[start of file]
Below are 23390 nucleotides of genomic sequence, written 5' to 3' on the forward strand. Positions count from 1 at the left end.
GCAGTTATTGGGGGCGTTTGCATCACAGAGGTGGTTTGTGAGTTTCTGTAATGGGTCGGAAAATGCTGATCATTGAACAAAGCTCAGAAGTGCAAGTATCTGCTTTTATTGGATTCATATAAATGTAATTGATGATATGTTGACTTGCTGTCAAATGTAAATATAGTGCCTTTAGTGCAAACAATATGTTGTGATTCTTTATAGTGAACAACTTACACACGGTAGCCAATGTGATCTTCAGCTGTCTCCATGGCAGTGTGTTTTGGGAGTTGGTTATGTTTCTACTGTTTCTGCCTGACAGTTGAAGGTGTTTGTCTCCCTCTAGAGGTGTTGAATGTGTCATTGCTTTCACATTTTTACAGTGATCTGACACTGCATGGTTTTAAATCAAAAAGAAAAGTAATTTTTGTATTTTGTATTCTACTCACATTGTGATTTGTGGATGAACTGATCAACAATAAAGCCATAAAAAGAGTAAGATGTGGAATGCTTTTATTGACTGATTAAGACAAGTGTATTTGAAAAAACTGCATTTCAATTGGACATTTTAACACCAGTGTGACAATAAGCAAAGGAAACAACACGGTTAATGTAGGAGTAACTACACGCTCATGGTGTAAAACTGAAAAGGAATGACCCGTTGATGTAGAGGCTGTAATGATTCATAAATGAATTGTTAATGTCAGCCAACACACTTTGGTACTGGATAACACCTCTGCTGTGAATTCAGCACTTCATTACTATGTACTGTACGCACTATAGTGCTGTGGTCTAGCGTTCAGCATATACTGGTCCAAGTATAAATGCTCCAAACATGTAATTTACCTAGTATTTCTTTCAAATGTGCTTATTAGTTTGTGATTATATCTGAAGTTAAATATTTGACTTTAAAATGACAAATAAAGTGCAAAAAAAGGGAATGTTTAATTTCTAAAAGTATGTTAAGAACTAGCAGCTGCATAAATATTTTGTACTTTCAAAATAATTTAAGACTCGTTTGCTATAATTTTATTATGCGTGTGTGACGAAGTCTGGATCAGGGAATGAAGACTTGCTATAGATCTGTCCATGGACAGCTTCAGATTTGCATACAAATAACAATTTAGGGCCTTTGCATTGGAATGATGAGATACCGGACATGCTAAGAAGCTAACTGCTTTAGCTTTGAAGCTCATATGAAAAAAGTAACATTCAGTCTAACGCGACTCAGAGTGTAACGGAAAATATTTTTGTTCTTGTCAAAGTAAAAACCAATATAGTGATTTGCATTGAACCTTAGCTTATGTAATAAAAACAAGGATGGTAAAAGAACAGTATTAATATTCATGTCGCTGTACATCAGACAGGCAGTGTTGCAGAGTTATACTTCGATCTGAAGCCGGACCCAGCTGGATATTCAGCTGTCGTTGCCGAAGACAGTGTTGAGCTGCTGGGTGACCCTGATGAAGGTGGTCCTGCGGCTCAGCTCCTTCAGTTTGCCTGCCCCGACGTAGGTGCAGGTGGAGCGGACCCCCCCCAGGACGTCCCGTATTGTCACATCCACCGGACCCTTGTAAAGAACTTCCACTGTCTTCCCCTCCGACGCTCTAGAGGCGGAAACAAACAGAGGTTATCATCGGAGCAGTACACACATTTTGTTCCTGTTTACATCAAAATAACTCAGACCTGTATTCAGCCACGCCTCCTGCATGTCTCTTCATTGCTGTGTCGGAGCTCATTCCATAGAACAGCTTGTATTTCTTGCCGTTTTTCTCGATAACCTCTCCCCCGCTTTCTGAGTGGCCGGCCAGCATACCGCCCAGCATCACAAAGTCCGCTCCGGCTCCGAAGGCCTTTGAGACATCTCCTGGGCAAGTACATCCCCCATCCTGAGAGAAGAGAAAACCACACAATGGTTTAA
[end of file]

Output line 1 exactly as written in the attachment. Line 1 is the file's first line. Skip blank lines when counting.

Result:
Below are 23390 nucleotides of genomic sequence, written 5' to 3' on the forward strand. Positions count from 1 at the left end.